By Alex Adia, Brown University ’18
The MO’s Role in the Round
The MO is most often described as the most flexible speech in the round. The PMC is pre-written, and the LOC’s job is to lay out the groundwork and outline the strategy that Opp will take in the round. The MG is the most rigid as Gov tries to overwhelm Opp to a point where they can’t come back, and both rebuttal speeches are designed to do the bulk of the weighing to win the round. That leaves the MO speech. The MO’s job is to provide the “push” that Opp needs to win rounds (unsurprisingly, it’s hard to beat pre-written cases in just seven minutes and thirty seconds of prep time unless you’re one of the best LOs on APDA); what that push looks like and how to determine that will be outlined in this article.
Organizing the Round
Flowing the round with one piece of paper for the on case and one piece of paper for the off case is the most basic thing you can do as an MO. While the MO does not have to be as flow-heavy as the MG does, when you first start out keeping a clean, organized flow will help you structure your speech. As you start to get better, you will start to get more comfortable condensing the round into a few issues rather than sticking to the line-by-line, but the safe choice is to use a detailed flow of the rest of the round to help you as you start with any overviews, move down the off case, and then hit the on case. While this general advice can be applied to any other speech, in terms of MO specific advice, I like to keep extra pieces of printer paper with me to keep any other arguments I come up with any overviews for the round along with the issues to frame with each overview. Doing this helps me keep my flows less cluttered, but figure out what works best for you!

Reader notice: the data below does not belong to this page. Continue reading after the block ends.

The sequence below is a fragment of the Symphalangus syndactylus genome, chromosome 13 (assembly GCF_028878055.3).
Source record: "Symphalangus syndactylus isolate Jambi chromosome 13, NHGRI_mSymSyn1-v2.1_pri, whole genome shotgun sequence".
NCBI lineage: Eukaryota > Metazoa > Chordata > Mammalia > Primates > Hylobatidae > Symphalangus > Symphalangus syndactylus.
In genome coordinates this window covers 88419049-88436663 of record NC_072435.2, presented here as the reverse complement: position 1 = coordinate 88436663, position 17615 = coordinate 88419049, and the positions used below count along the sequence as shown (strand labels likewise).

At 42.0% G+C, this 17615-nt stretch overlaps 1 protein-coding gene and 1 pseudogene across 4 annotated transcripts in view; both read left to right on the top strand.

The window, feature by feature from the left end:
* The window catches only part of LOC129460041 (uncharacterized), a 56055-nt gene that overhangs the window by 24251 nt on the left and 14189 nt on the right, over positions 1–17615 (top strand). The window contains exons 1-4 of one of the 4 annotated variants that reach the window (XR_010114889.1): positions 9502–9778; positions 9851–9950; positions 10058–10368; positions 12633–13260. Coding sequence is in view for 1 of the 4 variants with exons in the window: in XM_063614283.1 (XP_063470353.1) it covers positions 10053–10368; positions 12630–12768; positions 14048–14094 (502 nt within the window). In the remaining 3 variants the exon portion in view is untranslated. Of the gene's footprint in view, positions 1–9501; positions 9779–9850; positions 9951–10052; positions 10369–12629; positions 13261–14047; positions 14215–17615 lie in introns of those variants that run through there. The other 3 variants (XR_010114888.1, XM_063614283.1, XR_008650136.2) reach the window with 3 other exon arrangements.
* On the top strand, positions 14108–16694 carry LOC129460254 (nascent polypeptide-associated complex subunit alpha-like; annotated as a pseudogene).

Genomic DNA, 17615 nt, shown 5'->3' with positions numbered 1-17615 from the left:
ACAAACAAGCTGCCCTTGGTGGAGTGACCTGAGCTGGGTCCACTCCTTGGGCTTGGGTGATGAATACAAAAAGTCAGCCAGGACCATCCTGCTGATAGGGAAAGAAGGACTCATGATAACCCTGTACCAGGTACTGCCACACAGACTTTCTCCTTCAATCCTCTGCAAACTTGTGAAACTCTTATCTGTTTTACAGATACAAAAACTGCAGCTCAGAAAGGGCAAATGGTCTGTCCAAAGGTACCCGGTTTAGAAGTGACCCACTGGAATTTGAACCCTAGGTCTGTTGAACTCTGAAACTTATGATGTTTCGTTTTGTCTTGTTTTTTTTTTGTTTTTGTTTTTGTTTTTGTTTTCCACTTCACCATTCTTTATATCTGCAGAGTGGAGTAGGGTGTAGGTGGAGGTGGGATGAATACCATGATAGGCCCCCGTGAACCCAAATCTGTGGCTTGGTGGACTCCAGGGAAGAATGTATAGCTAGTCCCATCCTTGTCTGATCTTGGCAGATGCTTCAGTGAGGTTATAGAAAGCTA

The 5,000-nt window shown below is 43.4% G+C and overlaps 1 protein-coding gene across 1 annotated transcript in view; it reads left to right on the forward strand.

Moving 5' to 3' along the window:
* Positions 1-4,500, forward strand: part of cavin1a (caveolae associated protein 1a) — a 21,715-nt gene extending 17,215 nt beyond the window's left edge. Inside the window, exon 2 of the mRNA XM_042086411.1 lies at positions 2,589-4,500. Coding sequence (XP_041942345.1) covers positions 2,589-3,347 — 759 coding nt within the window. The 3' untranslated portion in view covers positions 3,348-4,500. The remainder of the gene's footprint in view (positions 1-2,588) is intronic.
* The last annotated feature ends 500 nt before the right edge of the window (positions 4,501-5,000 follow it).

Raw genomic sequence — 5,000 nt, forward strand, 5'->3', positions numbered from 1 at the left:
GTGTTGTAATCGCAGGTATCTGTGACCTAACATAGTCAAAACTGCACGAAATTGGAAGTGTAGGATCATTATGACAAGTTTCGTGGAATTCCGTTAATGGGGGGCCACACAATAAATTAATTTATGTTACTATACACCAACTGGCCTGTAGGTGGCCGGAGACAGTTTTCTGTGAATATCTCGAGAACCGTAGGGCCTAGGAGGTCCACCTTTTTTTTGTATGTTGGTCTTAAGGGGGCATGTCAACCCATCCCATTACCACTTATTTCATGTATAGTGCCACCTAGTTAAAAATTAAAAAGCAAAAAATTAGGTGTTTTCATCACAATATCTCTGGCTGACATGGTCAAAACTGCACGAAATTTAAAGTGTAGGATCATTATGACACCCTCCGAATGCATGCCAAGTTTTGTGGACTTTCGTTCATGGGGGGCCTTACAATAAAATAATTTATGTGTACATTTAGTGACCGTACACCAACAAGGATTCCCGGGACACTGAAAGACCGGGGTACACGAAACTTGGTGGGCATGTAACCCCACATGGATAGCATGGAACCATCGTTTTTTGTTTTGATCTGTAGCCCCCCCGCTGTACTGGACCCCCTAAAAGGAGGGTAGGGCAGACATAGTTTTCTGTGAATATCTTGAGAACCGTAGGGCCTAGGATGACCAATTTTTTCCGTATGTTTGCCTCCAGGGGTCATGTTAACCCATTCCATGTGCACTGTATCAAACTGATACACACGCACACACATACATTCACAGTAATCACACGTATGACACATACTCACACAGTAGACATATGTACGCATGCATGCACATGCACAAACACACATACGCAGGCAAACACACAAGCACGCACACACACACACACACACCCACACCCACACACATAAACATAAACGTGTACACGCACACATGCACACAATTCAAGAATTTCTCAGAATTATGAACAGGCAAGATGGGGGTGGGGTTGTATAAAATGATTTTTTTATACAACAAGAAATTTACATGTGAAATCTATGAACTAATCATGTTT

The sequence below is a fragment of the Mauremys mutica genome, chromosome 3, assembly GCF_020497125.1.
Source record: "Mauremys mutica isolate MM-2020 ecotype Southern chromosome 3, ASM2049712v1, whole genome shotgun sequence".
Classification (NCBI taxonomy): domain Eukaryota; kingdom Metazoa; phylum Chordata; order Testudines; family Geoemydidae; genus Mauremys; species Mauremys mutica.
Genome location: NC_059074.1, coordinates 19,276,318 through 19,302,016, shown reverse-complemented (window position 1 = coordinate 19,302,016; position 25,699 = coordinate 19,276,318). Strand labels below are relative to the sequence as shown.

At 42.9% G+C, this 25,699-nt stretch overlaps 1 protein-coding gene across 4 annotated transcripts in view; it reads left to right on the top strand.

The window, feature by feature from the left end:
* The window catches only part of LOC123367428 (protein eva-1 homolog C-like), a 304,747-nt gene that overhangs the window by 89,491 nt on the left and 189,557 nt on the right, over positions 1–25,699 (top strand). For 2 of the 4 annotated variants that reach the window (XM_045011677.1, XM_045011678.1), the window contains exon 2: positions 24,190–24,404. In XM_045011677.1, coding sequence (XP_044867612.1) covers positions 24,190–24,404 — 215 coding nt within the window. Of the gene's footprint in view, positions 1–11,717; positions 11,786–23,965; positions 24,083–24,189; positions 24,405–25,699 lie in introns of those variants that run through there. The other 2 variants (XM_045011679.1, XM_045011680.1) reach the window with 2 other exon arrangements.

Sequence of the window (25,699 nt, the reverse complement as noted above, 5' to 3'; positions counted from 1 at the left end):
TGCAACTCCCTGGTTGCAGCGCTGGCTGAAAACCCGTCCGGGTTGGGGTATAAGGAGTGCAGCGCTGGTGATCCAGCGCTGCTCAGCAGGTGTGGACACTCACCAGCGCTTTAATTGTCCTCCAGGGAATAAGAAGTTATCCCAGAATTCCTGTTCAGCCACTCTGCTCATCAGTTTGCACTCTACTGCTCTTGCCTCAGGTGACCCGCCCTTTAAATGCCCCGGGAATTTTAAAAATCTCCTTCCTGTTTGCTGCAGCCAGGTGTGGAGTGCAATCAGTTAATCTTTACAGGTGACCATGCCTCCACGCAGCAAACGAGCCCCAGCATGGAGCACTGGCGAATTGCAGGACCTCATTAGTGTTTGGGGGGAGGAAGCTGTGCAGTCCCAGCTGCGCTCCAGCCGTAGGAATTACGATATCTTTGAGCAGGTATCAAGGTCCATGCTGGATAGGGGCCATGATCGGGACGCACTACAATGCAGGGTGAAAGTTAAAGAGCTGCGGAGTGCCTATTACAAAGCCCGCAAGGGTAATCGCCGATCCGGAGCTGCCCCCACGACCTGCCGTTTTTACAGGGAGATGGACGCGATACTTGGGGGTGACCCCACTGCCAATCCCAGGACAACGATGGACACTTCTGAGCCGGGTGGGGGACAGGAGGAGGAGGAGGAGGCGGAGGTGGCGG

Winning by Knowing Where to Lose
Round sense, or understanding where your side is on the ballot at a given point in the debate round, is essential for winning rounds in the MO. By the time it’s your turn to speak, you’ve had the time it took for POIs and 25+ min of speeches to evaluate the case and your Opp advocacy. That time should be used to think about how your arguments interact with the case and how you can set up your LO to win the weighing in the rebuttals.
The best way to start developing your round sense early on is to evaluate the arguments that you’re considering using in your speech from the perspective of the judge. Is this an adequate response to what Gov said? Would I buy this weighing mechanism? Would I vote off this argument? Putting yourself in a judge’s shoes forces you to give adequate credit to Gov arguments while simultaneously forcing you to consider where to spend your time. It’s important to figure out where you should concede points or add only a response or two on the flow; it is not only impossible to get to everything said in the round, but it is also unlikely that everything Gov said was round-winning. A good way to determine what the PMR collapse might be is to pay attention to where the MG spent their time. If the MG spends a lot of time on a point in your partner’s LOC, there’s a good chance that will come up in the PMR. Understanding when to let a point go to fight for an argument more likely to be an RFD is important to developing as a good MO.